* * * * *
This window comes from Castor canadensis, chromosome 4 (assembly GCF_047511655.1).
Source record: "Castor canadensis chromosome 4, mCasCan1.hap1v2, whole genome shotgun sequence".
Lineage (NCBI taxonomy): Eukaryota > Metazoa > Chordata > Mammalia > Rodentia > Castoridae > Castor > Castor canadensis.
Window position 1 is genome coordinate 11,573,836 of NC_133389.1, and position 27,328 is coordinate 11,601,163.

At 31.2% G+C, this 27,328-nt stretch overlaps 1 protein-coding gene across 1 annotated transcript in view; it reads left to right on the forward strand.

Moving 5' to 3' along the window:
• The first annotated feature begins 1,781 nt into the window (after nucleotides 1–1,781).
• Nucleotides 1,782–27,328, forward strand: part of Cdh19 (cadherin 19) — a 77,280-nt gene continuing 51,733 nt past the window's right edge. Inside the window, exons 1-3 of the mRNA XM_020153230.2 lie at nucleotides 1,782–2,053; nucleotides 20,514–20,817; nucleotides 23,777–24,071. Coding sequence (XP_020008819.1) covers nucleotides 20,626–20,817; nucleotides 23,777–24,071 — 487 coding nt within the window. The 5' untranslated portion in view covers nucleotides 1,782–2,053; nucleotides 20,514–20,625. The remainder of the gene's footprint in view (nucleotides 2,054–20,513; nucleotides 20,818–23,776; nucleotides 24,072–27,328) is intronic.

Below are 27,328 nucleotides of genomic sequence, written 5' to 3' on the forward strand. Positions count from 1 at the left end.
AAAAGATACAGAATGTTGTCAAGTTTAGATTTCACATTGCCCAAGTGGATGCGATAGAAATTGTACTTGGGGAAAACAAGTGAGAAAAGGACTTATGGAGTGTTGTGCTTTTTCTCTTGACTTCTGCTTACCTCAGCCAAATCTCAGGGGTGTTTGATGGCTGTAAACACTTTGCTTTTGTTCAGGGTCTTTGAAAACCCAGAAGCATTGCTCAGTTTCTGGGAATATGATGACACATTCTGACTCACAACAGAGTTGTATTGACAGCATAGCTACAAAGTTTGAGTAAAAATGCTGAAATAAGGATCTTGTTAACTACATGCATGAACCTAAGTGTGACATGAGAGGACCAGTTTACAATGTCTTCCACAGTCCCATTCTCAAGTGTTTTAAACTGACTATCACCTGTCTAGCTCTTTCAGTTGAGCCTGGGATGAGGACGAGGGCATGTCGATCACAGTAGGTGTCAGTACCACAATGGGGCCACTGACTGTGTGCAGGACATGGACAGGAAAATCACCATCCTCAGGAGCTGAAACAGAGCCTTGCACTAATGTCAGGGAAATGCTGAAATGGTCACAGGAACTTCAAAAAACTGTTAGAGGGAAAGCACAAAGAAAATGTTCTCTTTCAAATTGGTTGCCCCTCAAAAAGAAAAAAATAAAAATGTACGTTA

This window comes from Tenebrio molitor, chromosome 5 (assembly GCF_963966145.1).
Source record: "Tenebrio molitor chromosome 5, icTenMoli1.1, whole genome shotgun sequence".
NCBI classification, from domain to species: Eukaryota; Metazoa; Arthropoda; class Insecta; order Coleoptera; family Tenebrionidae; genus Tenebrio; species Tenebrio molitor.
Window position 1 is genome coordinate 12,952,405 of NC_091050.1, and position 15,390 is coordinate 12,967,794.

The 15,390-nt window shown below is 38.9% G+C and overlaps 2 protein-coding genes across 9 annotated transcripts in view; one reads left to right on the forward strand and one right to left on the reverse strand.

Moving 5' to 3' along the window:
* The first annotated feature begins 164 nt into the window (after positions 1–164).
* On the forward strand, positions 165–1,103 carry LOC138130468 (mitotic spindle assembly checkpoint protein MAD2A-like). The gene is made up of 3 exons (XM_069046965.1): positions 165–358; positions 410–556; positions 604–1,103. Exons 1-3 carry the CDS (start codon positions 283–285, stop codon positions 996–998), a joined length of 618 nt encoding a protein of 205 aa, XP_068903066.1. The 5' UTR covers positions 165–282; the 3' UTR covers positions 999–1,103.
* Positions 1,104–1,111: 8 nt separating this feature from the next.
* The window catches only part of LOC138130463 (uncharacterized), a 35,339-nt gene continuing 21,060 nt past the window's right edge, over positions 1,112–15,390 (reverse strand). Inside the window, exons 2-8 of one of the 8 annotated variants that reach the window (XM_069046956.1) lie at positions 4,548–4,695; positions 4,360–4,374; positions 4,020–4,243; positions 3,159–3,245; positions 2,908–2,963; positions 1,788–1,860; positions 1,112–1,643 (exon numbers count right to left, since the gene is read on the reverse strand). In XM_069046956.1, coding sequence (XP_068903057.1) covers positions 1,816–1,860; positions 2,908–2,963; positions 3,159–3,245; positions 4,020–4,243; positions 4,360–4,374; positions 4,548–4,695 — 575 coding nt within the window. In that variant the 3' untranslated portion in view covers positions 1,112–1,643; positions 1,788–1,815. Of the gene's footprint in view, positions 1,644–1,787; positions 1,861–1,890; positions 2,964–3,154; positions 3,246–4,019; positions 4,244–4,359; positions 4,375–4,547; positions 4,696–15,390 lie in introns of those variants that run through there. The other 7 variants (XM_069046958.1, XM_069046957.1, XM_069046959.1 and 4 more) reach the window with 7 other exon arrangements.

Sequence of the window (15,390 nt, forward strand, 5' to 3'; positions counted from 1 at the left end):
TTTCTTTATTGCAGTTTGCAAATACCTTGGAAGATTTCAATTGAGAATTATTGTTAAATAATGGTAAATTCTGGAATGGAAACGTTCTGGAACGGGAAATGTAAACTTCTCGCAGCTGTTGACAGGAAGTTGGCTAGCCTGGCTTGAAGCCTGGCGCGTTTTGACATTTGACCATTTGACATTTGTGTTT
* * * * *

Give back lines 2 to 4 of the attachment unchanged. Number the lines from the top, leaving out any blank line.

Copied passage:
Source record: "Castor canadensis chromosome 4, mCasCan1.hap1v2, whole genome shotgun sequence".
Lineage (NCBI taxonomy): Eukaryota > Metazoa > Chordata > Mammalia > Rodentia > Castoridae > Castor > Castor canadensis.
Window position 1 is genome coordinate 11,573,836 of NC_133389.1, and position 27,328 is coordinate 11,601,163.